Stocks Get Slammed: Is It Time to Buy?
Discipline over conviction as we find our way.
We awoke this morning to find a crimson tide rolling throughout the world, the bounce in Japan notwithstanding. The paltry non-farm payroll report (88K vs. est. 190K) was the equivalent of Boo the Bear jumping up and down on Hoofy the Bull's fingers as he tries to hold on to the Cliff Branch.
For those reading the tea leaves -- or anyone who has studied Newton's law of gravity -- the slippage shouldn't come as a shocker.
We've been highlighting the chasm between perception and reality (the market at an all-time high yet nobody feeling like we're at an all-time high), the difference between a stock market rally and an economic recovery (in the system formerly known as capitalism), the price action in commodities (and what it means for stocks) and the technical toggle that is S&P (INDEXSP:.INX) 1580, which I've been leaning against on the short side.
So, I must be massively short, right? Nope; I entered today with 30% (of a full position) SPY short exposure-and I covered that trade in its entirety on the open when the S&P was down 20+ handles, in real-time on the Buzz & Banter (click here for a free two-week trial!).
Why, you ask? Discipline over conviction; I've been trading "in between" and hit-it-to-quit-it and in this market, you can't have your cake and eat it too. For every unit of reward, there is incremental risk, and if you're managing risk (vs. chasing reward) this is the "other side" of that approach.
Another reason is the chart below, which maps the S&P from mid-November 2012. If and when we break this trend line, I can revisit the short side using past support as future resistance, effectively rolling down my stop from S&P 1580 to S&P 1540, consistent with our stair-step approach to risk management.
Am I suffering from premature evacuation (from my positioning) once again? It certainly wouldn't be a shocker, but as I'm leaving for Atlanta this afternoon, I can do so with a clear head as blind risk is bad risk. In this market -- and life as a whole -- we have to take our journey one step at a time and base our decisions on the information we have at that particular moment.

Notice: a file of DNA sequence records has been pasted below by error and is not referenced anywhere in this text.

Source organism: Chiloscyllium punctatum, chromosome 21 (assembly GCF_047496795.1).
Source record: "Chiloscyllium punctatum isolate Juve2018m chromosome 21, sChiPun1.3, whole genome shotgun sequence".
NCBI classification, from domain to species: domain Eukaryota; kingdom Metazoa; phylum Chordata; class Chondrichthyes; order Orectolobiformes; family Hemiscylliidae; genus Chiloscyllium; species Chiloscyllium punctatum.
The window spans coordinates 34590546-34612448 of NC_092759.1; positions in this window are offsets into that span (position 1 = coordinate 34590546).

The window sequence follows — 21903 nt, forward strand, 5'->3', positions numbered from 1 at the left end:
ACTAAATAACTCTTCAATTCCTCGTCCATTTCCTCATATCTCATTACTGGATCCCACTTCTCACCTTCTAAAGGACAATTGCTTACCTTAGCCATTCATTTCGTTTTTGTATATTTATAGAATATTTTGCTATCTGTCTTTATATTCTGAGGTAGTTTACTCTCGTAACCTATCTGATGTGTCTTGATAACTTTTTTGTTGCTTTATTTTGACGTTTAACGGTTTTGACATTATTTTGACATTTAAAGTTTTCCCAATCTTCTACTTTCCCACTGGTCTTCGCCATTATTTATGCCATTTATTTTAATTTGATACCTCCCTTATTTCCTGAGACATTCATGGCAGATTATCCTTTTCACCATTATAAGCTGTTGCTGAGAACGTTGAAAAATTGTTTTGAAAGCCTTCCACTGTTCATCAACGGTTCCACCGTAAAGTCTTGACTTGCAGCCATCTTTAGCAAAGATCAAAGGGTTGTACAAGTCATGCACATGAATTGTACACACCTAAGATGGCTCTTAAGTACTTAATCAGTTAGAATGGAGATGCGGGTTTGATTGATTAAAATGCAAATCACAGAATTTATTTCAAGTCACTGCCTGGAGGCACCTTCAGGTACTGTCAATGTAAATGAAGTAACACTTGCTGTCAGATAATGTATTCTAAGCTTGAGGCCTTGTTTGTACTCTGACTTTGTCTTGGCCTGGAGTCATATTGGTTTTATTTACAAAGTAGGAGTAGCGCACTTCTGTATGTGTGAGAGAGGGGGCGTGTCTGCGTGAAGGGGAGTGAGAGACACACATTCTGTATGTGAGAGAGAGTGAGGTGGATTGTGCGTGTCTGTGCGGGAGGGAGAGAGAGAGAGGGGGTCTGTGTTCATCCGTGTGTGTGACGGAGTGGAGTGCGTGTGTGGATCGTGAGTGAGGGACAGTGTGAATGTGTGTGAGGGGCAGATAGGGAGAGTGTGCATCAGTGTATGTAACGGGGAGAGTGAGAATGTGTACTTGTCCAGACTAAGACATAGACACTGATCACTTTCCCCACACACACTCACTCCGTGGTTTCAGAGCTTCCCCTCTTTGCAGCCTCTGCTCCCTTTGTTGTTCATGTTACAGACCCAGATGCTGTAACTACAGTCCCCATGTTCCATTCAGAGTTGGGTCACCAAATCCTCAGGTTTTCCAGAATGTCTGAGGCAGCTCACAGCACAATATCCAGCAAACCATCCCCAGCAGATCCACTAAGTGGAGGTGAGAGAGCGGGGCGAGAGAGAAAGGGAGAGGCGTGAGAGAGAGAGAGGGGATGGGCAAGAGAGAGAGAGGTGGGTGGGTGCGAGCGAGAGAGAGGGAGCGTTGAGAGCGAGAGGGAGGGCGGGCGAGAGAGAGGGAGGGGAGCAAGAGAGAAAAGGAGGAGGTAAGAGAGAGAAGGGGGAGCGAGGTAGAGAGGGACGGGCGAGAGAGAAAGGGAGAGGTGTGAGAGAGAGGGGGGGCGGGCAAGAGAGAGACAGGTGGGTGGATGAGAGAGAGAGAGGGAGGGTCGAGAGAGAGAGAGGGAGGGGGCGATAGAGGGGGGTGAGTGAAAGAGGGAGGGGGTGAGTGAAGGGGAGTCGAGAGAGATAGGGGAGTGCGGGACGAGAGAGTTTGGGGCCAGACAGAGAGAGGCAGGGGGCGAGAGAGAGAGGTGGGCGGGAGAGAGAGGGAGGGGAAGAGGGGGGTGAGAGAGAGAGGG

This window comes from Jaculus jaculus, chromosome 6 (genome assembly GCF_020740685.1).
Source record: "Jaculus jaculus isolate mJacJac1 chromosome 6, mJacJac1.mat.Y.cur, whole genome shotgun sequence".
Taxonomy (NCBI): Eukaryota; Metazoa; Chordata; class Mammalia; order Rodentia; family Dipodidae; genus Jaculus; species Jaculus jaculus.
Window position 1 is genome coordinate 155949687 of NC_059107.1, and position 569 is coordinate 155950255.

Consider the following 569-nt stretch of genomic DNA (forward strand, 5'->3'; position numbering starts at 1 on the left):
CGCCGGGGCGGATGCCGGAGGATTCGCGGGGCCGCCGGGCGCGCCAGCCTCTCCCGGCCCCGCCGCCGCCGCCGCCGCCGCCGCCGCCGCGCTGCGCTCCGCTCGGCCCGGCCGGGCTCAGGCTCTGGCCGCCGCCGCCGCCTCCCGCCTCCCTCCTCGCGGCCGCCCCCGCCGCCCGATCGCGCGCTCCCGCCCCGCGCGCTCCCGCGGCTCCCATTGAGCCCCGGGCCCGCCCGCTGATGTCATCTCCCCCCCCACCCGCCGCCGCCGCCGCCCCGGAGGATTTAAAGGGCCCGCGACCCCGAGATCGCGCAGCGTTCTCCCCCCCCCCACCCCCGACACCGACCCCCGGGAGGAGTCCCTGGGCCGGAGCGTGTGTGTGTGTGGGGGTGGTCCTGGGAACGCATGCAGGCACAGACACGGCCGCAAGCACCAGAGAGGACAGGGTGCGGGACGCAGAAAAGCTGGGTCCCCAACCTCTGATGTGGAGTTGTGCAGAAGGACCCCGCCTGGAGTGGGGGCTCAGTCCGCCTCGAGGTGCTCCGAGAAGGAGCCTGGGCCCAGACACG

I'm in the process of scheduling my hip surgery; lest you think this is bad news, I assure you that I'm looking forward to being pain-free for the first time in 15 years. If we're to view obstacles as opportunities and problems as possibilities, I cannot wait to pick up my daughter without wincing, having a lacrosse catch with Gavin for more than 10 minutes, and being able to walk to the subway without limping.
Gold held the all-important S&P 1550 level, which matters on, uh, a few levels.
The Social Mood Conference is next Saturday in Atlanta; hope to see you there!
Jeff Cooper's excellent missive, Is a Waterfall Decline Setting Up?, was quite timely.
The Crib is gone; time sure does fly.
Yesterday on the Buzz (subscription required; click here for a free trial!), we flagged Google (NASDAQ:GOOG), Apple (NASDAQ:AAPL), and IBM (NYSE:IBM) as red beans in a pea-green sea, and they're following through this morning. If and when Apple gets to the $360 level we flagged in January, I'm a buyer for a trade.
I've been trading "Long BlackBerry (NASDAQ:BBRY), short SPY" for a while; as I took off my directional exposure in the S&P, it stands to reason that I would unwind the long side of my exposure off -- and I have. I will look to lean against $12, if and when, and/or resume my long-side bias when I'm around to manage risk. I'm reminded of the old market axiom, "Nobody ever went broke taking a profit."
I would think the SEC's decision to allow companies to disclose previously non-public information on Facebook (NASDAQ:FB) and Twitter (as long as they communicate that those are viable channels) would be a boon to both; it almost forces folks into the social media sphere.
If Twitter wasn't traded on the second market (being bought up by the big gorillas), I would be genuinely psyched for the IPO, if and when. That process, like so many others in the market, is now muddied.
Snaps to Team MVP on the launch of Peter Tchir's Fixed Income Report. Click here for a FREE week (no credit card required), and good luck, Peter!
- Fare ye well, and no Crashy, you CAN'T come to Atlanta! Go Orange!
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Todd Harrison is the founder and Chief Executive Officer of Minyanville. Prior to his current role, Mr. Harrison was President and head trader at a $400 million dollar New York-based hedge fund. Todd welcomes your comments and/or feedback at firstname.lastname@example.org.
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